Frederiksberg houses the University of Copenhagen's Frederiksberg Campus, Copenhagen Business School, 9 public schools, 3 private schools, 1 technical college, more. The Lycée Français Prins Henrik, a French international school, is in Frederiksberg; the 3 streets Gammel Kongevej, Godthåbsvej, Falkoner Alle are the busiest shopping streets. The town houses the Frederiksberg Centret shopping mall. Frederiksberg Campus Frederiksberg Gardens Frederiksberg Hospital Frederiksberg Palace Frederiksberg Town Hall Copenhagen Business School Copenhagen Zoo Royal Danish Military Academy Population of Frederiksberg
Flintholm Station is a key S-train and Metro interchange junction station in Copenhagen, Denmark. Opened on 24 January 2004, it is located in the west of Copenhagen where the Frederikssund S-train Line crosses the S-train Ring Line, it is located in fare zone 2. The station has two levels. On the lower level the Ring Line runs north-south with side platforms. On the upper level, tracks on Frederikssund Line and the Metro run on bridge constructions with a center platform for each above the ring line tracks; the bridges continue west of the station, above a bus terminal and the street Grøndals Parkvej towards Vanløse station. A large monumental glass roof covers the bus terminal; the design of the station has earned it various awards, among others the European Steel Design Awards. Flintholm Metro station on www.m.dk Flintholm Metro station on www.m.dk Flintholm Railway station on www.dsb.dk
Copenhagen is the capital and most populous city of Denmark. As of July 2018, the city has a population of 777,218, it forms the core of the wider urban area of the Copenhagen metropolitan area. Copenhagen is situated on the eastern coast of the island of Zealand; the Øresund Bridge connects the two cities by road. A Viking fishing village established in the 10th century in the vicinity of what is now Gammel Strand, Copenhagen became the capital of Denmark in the early 15th century. Beginning in the 17th century it consolidated its position as a regional centre of power with its institutions and armed forces. After suffering from the effects of plague and fire in the 18th century, the city underwent a period of redevelopment; this included construction of the prestigious district of Frederiksstaden and founding of such cultural institutions as the Royal Theatre and the Royal Academy of Fine Arts. After further disasters in the early 19th century when Horatio Nelson attacked the Dano-Norwegian fleet and bombarded the city, rebuilding during the Danish Golden Age brought a Neoclassical look to Copenhagen's architecture.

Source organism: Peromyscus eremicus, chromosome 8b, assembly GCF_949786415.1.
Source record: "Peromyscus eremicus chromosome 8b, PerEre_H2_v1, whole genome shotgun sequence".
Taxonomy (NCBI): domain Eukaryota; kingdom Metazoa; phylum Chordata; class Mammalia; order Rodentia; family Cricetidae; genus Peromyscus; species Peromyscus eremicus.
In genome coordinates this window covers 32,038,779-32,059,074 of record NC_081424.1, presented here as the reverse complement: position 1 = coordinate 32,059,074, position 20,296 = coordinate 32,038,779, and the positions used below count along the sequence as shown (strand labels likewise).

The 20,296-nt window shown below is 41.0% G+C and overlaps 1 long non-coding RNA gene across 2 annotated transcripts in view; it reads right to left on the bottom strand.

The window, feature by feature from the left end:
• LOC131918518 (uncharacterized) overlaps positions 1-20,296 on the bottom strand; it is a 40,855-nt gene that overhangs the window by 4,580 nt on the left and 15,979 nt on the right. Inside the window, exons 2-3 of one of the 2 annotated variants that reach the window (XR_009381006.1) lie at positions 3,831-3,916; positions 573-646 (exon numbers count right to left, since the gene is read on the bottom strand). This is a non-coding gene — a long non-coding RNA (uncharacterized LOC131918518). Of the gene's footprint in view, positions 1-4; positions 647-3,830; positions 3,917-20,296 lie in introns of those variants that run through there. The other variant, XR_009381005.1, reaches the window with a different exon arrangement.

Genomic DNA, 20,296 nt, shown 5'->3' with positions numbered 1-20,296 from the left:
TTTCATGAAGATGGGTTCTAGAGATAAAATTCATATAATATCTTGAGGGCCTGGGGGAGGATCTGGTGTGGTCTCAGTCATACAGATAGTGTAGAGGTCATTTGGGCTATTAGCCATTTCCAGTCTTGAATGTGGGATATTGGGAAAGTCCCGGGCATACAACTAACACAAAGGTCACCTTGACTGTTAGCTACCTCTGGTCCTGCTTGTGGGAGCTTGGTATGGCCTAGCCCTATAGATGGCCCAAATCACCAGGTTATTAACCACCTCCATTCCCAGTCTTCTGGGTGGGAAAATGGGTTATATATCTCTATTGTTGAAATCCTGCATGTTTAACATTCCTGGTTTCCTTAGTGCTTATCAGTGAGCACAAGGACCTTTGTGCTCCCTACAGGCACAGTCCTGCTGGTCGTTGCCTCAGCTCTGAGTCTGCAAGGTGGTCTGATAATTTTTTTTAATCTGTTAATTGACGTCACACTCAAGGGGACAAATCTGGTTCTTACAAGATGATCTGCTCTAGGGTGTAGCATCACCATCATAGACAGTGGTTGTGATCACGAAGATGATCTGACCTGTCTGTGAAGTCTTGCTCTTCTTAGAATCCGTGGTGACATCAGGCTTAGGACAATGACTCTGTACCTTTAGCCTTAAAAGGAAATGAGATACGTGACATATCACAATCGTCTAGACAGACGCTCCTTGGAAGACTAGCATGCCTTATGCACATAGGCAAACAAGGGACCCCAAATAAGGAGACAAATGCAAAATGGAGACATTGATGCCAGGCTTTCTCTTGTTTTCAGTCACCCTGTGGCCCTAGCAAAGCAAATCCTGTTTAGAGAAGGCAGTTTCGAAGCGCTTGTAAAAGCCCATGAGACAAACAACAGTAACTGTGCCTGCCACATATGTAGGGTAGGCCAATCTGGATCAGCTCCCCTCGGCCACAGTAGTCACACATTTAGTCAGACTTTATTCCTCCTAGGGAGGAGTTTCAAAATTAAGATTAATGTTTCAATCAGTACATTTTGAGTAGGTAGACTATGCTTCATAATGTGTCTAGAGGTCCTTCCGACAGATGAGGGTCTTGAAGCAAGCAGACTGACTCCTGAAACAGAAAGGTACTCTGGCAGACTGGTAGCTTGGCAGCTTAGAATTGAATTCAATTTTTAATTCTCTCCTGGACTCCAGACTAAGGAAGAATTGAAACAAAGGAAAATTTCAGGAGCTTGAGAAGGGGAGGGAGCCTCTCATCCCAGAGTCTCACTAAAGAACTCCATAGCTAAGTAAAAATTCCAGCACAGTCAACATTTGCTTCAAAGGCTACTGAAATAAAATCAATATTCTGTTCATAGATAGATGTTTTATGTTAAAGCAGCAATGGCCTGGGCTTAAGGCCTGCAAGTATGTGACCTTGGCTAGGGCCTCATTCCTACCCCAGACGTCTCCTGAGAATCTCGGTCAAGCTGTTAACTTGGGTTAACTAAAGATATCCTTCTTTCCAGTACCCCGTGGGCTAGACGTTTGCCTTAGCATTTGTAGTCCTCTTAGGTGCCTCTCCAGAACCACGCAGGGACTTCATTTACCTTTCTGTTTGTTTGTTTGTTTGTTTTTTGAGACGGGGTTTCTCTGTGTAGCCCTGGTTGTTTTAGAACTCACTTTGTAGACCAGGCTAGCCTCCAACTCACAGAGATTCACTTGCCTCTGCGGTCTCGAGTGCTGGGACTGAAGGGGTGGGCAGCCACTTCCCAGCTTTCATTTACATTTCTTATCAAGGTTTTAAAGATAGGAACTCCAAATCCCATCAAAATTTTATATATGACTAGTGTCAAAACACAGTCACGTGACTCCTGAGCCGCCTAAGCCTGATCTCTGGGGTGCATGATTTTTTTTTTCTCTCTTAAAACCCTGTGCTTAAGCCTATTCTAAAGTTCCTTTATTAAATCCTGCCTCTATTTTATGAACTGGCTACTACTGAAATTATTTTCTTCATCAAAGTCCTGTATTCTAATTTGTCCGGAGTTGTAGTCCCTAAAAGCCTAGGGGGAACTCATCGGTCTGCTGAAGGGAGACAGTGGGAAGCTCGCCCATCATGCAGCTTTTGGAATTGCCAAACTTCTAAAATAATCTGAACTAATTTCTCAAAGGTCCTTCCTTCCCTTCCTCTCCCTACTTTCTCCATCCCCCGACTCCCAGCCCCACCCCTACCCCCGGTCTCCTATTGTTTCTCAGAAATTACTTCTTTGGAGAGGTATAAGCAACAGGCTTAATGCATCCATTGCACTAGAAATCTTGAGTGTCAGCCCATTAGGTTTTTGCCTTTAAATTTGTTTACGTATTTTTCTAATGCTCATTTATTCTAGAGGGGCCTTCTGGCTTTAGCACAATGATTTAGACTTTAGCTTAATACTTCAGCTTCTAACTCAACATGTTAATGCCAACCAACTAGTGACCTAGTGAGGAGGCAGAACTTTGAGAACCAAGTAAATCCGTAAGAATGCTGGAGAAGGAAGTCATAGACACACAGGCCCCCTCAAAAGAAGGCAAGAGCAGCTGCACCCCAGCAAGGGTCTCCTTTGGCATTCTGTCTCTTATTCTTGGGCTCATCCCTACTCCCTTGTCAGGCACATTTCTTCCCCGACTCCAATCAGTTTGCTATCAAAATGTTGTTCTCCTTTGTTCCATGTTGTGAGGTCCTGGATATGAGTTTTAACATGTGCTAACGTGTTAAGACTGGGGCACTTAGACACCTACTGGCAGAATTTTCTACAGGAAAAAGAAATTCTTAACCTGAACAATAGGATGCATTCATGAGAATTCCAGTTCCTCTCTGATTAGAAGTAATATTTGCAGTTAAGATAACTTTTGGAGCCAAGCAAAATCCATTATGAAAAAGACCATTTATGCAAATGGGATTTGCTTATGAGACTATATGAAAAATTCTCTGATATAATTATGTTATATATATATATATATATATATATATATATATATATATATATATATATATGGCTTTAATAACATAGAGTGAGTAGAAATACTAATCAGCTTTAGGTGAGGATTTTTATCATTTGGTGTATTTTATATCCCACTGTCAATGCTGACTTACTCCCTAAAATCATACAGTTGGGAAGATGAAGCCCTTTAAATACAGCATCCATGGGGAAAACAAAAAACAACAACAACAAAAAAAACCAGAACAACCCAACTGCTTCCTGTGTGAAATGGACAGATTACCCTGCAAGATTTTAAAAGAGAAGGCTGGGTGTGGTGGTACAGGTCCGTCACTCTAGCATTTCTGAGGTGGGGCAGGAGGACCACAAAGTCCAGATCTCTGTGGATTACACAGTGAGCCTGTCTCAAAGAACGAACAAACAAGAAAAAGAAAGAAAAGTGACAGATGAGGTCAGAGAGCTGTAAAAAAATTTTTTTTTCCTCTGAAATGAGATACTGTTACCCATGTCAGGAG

Following the Second World War, the Finger Plan fostered the development of housing and businesses along the five urban railway routes stretching out from the city centre. Since the turn of the 21st century, Copenhagen has seen strong urban and cultural development, facilitated by investment in its institutions and infrastructure; the city is the cultural and governmental centre of Denmark. Copenhagen's economy has seen rapid developments in the service sector through initiatives in information technology and clean technology. Since the completion of the Øresund Bridge, Copenhagen has become integrated with the Swedish province of Scania and its largest city, Malmö, forming the Øresund Region. With a number of bridges connecting the various districts, the cityscape is characterised by parks and waterfronts. Copenhagen's landmarks such as Tivoli Gardens, The Little Mermaid statue, the Amalienborg and Christiansborg palaces, Rosenborg Castle Gardens, Frederik's Church, many museums and nightclubs are significant tourist attractions.